Irony alert: A stretch of U.S. 50 between Montrose and Gunnison has been closed regularly on recent weekdays for major road construction projects. But the road is open on the weekends, and as a result, we got an up-close look at giant boulders and the heavy equipment that's on the site to deal with them. Closures in the area are expected to continue intermittently through April 2022.

After navigating this zone, we hit Blue Mesa Reservoir on the Gunnison River, where water levels are distressingly low; several boat ramps have closed in recent days as a result. But with the detour, the roads were clogged anyway. Most of the highway has only one travel lane in each direction, and because plenty of commercial trucks were on the road, along with scads of recreational vehicles, speeds slowed in a major way — and the few passing lanes along the reservoir were too short to accommodate the volume, with frustrated drivers sometimes taking crazy chances to bypass semis struggling up the hills.

The situation was similar on 285, where at one point we had to slam on the brakes because RVs were slowly pulling onto the highway from a turnoff just past the point where the passing lane ended. Traffic came to a complete stop for nearly five minutes as the parade of recreational vehicles pulled onto 285 and then slowed down everyone else for miles thereafter. And then there was the jam that began near Fairplay's South Park City Museum, which took around ten minutes to clear for reasons that had everything to do with drivers who would have much rather been driving at highway speed on I-70.

Granted, the detour took us through some of Colorado's most gorgeous countryside and introduced us to small towns that even many natives of the state don't know, like Ohio City, Austin and Parlin. We also got a reminder of the political divide across the state. In Chaffee County, twenty miles or more of fence line was decorated with hundreds of American flags every 100 feet or so; not far away, we encountered one giant banner that read "Don't Blame Me: I Voted for Trump" and another huge sign that announced "TRUMP 2020: NO MORE BULLSHIT."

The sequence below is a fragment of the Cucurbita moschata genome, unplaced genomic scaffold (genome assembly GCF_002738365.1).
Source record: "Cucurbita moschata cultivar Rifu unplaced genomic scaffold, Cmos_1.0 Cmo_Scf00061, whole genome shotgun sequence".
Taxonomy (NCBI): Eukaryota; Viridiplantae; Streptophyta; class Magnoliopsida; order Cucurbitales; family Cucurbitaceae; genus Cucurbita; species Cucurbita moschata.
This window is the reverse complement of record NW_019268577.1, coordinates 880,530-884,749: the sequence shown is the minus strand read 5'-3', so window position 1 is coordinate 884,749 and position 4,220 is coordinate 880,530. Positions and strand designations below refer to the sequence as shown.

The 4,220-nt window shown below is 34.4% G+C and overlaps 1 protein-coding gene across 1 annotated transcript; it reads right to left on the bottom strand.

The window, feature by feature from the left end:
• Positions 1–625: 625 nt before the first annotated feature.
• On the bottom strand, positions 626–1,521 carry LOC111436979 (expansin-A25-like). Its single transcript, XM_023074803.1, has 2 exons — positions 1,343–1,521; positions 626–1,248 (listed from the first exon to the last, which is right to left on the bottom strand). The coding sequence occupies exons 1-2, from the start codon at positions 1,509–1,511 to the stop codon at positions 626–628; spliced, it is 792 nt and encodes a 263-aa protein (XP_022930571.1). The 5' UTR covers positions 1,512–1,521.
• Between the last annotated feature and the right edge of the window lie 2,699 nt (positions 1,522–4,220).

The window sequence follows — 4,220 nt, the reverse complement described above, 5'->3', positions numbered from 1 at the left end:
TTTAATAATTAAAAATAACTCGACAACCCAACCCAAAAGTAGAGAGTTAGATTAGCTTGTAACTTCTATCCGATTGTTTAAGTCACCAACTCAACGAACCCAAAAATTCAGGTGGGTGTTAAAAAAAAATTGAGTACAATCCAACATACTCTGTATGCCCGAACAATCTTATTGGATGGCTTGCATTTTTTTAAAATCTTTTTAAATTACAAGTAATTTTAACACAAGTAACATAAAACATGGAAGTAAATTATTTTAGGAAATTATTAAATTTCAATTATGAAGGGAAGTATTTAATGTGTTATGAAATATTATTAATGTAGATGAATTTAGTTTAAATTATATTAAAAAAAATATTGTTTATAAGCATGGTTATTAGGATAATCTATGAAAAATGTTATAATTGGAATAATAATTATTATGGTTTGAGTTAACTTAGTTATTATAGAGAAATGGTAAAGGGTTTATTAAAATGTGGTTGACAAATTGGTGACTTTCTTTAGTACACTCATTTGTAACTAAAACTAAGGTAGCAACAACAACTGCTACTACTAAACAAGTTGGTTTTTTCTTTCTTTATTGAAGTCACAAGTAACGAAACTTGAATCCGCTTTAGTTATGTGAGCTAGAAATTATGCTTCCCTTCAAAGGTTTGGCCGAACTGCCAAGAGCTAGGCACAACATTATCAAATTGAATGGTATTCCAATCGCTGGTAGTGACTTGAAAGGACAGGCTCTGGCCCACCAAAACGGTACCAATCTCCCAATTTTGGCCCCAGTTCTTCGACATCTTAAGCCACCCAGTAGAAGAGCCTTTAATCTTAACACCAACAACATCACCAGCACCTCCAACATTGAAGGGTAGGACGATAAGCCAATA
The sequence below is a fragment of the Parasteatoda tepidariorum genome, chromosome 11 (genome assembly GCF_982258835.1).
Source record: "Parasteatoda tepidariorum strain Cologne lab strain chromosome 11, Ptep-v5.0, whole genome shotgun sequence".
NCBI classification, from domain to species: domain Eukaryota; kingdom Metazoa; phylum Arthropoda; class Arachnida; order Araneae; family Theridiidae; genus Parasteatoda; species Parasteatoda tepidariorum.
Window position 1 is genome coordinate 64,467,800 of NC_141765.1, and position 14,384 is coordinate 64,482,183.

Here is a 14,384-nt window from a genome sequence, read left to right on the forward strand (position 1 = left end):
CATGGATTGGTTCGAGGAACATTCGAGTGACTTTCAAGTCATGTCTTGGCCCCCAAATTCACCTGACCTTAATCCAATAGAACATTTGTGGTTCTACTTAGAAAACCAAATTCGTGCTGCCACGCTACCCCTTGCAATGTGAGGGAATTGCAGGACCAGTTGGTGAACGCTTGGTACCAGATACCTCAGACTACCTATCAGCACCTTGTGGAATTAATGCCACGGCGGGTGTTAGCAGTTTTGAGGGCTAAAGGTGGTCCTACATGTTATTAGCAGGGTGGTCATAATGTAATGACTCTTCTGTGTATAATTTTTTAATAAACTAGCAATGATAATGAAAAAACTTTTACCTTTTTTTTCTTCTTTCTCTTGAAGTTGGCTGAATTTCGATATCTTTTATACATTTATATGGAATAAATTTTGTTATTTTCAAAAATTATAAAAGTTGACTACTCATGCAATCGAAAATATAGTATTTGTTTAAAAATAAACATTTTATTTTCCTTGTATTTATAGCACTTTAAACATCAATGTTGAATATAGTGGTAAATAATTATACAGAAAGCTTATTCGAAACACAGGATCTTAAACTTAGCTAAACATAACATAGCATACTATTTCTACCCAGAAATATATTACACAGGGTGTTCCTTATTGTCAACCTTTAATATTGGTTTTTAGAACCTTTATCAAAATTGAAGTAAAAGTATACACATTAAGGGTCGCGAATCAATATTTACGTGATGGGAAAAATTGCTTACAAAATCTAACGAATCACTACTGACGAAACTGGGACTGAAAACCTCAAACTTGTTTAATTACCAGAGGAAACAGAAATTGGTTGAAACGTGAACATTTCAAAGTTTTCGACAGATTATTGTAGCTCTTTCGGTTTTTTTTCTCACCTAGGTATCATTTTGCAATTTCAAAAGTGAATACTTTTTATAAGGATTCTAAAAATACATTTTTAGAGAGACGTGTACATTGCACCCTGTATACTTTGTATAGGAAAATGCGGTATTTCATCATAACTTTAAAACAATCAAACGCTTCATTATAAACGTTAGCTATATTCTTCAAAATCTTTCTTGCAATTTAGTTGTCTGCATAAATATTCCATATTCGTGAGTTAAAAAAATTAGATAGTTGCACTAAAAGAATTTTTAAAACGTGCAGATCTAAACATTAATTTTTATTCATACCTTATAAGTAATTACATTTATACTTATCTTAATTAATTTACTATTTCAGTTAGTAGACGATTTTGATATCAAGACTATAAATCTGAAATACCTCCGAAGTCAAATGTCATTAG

As we neared the metro area, 285 sprouted another lane, allowing us to make better time. But our total commute still topped out at about six hours and twenty minutes — around half an hour longer than Waze had predicted and nearly double the time it took for us to reach the Grand Mesa when I-70 through Glenwood Canyon was still flowing four days earlier. Fortunately, the puppies (and Lucy) came through the journey better than we did.

Similar slowdowns will impact commercial and private traffic trying to cross the state for the foreseeable future, causing untold headaches for locals, tourists, truckers and plenty of others. And right now, there's no end in sight.

By the way, CDOT's recommended detour around Glenwood Canyon for westbound motorists from Denver calls for drivers to exit I-70 at Exit 205 (Silverthorne) and travel north on Colorado Highway 9 toward Kremmling before heading west on U.S. Highway 40; they're then directed to turn south on Colorado 13 before returning to westbound I-70 at Rifle's Exit 90. Eastbound motorists should take the same route in reverse. For more information, visit cotrip.org.
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Michael Roberts has written for Westword since October 1990, serving stints as music editor and media columnist. He currently covers everything from breaking news and politics to sports and stories that defy categorization.
Contact: Michael Roberts